When the EASM weakens, it is conducive to the westward movement of the western Pacific subtropical high (WPSH) and the increase of Mongolian anticyclone activity [67]. The westward extension of the WPSH promotes the westward transport of water vapor from the eastern Pacific and northern Indian Oceans in summer. The increase of Mongolian anticyclones leads to continuous easterly winds in northern China, which can travel along the northern QTP to the western Tarim Basin in Xinjiang [67]. The two jointly promote the water vapor transport of the monsoon system from the tropical Indian Ocean and the South China Sea along the eastern and northern QTP into the lower troposphere water vapor in northwest China, as well as from the tropical Indian Ocean into the middle and upper troposphere water vapor in northwest China [67].
In fact, on 30 July 2018, the Wensu rainstorm that caused serious loss of life and property in Aksu, Xinjiang, and the Hami rainstorm on the next day (31 July) were formed under this circulation system [62]. It can be seen that some extreme rainfall phenomena in northwest China are closely related to the extreme westward extension of the subtropical high pressure caused by the weakening of the EASM.
The eastern and western parts of northwest China have different responses to the Westerly and ASM circulations. Although both the strengthening of the Westerly circulation and the weakening of the ASM lead to humidification in northwest China, the latter’s impact only occurs under extreme precipitation conditions, rather than conventional effects. However, the extensive area of northwest China, especially its eastern part, is subject to both the conventional influences of the Westerly and ASM as it crosses the northern boundary line of the ASM [68]. Based on the average northern boundary line of the ASM, some studies divided the area of northwest China into two parts: the eastern and western parts (Figure 6a). The area east of the boundary line is controlled by the ASM and the area west of the boundary line is controlled by the Westerlies [69].
Figure 6. Precipitation seesaw phenomenon in the eastern (ENWC) and western (WNWC) parts of Northwest China (NWC) (modified after [69]). (a) Regional division of ENWC and WNWC and the precipitation tendency distribution of stations in the same period. (b) The tendency distribution of variation of precipitation anomaly percentage in ENWC and WNWC during flood season from 1961 to 2016. The difference distribution of precipitation (c) and rainy days (d) in ENWC and WNWC under the WA-EH and WH-EA styles (the WA-EH style means precipitation increases in ENWC and decreases in WNWC, while the WH-EA style is the opposite). The comparison of EASM index and precipitation variation in ENWC (e) and the comparison of WI and precipitation variation in WNWC (f).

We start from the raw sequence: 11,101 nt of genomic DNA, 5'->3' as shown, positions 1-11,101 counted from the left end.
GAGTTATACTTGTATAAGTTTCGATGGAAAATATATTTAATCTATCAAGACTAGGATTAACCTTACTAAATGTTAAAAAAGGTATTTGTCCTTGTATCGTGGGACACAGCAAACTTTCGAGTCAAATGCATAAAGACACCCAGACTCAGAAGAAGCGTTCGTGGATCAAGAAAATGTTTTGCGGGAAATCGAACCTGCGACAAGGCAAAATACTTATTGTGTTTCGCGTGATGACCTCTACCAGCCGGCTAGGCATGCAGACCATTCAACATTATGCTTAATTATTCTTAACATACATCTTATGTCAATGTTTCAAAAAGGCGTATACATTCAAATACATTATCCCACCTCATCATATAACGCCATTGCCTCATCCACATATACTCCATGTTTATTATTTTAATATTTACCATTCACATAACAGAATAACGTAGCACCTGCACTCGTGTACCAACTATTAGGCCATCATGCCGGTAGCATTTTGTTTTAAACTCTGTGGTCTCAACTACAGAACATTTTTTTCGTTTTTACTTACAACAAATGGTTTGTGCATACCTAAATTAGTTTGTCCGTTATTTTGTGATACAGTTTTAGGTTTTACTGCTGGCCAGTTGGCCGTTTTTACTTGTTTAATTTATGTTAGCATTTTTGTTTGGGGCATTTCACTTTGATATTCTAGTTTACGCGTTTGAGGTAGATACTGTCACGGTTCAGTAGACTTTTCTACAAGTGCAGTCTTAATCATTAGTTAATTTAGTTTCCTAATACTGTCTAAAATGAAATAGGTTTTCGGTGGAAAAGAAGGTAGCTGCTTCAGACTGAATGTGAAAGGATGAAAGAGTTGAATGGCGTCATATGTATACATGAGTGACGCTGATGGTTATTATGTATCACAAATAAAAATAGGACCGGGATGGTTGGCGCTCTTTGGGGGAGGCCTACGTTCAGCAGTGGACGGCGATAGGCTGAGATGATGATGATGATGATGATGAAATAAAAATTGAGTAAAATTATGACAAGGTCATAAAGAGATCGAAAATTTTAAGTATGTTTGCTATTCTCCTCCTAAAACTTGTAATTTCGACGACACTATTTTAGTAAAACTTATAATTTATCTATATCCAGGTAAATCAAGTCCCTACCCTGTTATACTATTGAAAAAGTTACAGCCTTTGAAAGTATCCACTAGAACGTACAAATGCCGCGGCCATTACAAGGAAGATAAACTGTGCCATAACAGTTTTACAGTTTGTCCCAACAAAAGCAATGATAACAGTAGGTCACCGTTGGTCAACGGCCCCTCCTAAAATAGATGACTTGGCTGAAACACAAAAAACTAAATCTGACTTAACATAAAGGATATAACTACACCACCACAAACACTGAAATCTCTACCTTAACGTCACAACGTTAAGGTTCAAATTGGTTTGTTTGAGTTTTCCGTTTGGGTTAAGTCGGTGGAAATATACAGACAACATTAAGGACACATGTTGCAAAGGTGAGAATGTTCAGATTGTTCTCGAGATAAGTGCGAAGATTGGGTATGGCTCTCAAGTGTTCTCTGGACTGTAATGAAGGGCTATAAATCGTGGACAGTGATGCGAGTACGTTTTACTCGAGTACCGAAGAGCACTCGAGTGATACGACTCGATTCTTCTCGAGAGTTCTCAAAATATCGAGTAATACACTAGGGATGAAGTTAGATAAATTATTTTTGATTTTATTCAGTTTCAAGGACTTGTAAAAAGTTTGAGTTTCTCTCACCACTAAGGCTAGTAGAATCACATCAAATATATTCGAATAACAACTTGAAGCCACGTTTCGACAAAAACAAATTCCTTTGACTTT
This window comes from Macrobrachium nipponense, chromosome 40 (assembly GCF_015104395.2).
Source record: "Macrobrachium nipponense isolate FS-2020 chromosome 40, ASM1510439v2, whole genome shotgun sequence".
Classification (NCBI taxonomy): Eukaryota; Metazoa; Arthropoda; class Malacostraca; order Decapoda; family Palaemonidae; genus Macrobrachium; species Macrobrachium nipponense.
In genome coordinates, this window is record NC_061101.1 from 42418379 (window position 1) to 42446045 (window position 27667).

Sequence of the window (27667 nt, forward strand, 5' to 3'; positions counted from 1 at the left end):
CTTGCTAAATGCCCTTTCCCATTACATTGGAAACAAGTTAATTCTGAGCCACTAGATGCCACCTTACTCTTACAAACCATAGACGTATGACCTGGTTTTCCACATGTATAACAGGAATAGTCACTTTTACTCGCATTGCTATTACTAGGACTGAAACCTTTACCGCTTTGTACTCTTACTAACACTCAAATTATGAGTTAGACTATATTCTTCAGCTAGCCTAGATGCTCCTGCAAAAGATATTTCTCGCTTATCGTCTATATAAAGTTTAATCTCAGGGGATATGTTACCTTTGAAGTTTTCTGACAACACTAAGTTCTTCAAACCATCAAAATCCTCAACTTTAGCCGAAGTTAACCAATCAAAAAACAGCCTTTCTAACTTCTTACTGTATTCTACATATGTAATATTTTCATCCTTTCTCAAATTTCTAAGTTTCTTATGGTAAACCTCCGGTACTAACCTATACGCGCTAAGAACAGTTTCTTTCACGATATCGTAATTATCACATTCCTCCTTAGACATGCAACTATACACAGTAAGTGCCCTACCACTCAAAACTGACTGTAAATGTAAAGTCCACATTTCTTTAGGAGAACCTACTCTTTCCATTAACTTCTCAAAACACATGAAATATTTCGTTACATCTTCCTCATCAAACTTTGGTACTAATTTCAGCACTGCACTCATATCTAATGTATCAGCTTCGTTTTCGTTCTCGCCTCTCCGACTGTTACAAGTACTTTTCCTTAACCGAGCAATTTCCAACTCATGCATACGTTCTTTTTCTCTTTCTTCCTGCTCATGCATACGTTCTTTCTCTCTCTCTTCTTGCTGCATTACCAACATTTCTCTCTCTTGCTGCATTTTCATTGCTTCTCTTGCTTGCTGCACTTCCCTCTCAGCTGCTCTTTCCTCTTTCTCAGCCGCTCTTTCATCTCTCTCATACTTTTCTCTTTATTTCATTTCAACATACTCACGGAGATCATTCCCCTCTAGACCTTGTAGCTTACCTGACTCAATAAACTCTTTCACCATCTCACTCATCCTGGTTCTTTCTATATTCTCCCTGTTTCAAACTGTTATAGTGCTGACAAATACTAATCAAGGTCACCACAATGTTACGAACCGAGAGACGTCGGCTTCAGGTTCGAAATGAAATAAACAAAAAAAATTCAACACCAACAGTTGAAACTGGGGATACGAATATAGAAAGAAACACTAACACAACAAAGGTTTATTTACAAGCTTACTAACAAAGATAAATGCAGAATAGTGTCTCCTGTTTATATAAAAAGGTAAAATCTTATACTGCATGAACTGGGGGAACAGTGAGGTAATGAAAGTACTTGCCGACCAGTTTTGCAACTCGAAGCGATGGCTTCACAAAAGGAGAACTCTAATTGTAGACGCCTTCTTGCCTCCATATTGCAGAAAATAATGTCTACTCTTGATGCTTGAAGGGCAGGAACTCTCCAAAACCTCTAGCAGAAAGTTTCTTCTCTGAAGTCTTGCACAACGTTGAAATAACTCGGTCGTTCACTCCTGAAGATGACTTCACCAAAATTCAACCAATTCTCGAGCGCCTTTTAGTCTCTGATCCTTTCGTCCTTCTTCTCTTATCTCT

Through the analysis of the differences in precipitation variation between the eastern and western parts of northwest China and their interrelationships with the Westerly and ASM, Zhang Q et al. [69] found that the precipitation variations between the eastern and western parts of northwest China exhibit a significant “seesaw” phenomenon in the interannual, decadal, and overall times scales (Figure 6a–d). This phenomenon is related to the anti-phase variation between the ASM index and the Westerly circulation index; that is, the precipitation in the eastern part of northwest China is positively correlated with the summer monsoon index, and the precipitation in the western part is positively correlated with the Westerly index (Figure 6e,f). This indicates that the strengthening of the ASM will lead to an increase in precipitation in the eastern part of northwest China, while the strengthening of the Westerly circulation will lead to an increase in precipitation in the western part.
It can also be seen that there is an anti-phase variation relationship between the EASM index and the Westerly index (Figure 6e,f). It is not only related to the interaction between the EASM and Westerly circulation through the subtropical high, but also to the common but almost opposite effect of the South Asian high on the EASM and Westerly circulations under the influence of the QTP [69].

2.3. Eastern China (Monsoon Zone)

The impact of the ASM on the climate of East Asia is usually that, when the intensity of the ASM from the ocean changes, its water-vapor-carrying capacity also changes, resulting in an increase or decrease of the total precipitation in East Asia [70].